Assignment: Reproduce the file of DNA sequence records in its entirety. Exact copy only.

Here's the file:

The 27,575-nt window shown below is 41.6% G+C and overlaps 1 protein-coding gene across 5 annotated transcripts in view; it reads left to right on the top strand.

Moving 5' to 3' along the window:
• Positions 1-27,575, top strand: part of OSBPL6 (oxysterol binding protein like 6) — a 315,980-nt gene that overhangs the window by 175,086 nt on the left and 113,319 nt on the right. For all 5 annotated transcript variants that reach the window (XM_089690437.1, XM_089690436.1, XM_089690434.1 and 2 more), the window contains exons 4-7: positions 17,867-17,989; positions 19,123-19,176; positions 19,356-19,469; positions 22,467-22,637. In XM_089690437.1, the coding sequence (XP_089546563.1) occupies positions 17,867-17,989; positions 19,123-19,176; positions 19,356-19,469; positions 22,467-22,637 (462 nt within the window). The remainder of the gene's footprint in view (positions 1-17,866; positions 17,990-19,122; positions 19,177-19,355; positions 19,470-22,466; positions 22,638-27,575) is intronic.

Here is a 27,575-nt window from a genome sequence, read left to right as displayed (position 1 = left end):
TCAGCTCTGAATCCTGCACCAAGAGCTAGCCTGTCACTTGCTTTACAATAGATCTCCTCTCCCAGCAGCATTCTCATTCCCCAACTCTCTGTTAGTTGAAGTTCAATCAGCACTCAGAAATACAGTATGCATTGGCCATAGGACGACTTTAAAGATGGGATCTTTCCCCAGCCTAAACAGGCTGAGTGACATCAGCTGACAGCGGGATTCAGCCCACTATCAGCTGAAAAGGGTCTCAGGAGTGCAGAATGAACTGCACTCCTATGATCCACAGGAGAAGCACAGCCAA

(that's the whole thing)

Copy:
The 27,575-nt window shown below is 41.6% G+C and overlaps 1 protein-coding gene across 5 annotated transcripts in view; it reads left to right on the top strand.

Moving 5' to 3' along the window:
• Positions 1-27,575, top strand: part of OSBPL6 (oxysterol binding protein like 6) — a 315,980-nt gene that overhangs the window by 175,086 nt on the left and 113,319 nt on the right. For all 5 annotated transcript variants that reach the window (XM_089690437.1, XM_089690436.1, XM_089690434.1 and 2 more), the window contains exons 4-7: positions 17,867-17,989; positions 19,123-19,176; positions 19,356-19,469; positions 22,467-22,637. In XM_089690437.1, the coding sequence (XP_089546563.1) occupies positions 17,867-17,989; positions 19,123-19,176; positions 19,356-19,469; positions 22,467-22,637 (462 nt within the window). The remainder of the gene's footprint in view (positions 1-17,866; positions 17,990-19,122; positions 19,177-19,355; positions 19,470-22,466; positions 22,638-27,575) is intronic.

Here is a 27,575-nt window from a genome sequence, read left to right as displayed (position 1 = left end):
TCAGCTCTGAATCCTGCACCAAGAGCTAGCCTGTCACTTGCTTTACAATAGATCTCCTCTCCCAGCAGCATTCTCATTCCCCAACTCTCTGTTAGTTGAAGTTCAATCAGCACTCAGAAATACAGTATGCATTGGCCATAGGACGACTTTAAAGATGGGATCTTTCCCCAGCCTAAACAGGCTGAGTGACATCAGCTGACAGCGGGATTCAGCCCACTATCAGCTGAAAAGGGTCTCAGGAGTGCAGAATGAACTGCACTCCTATGATCCACAGGAGAAGCACAGCCAA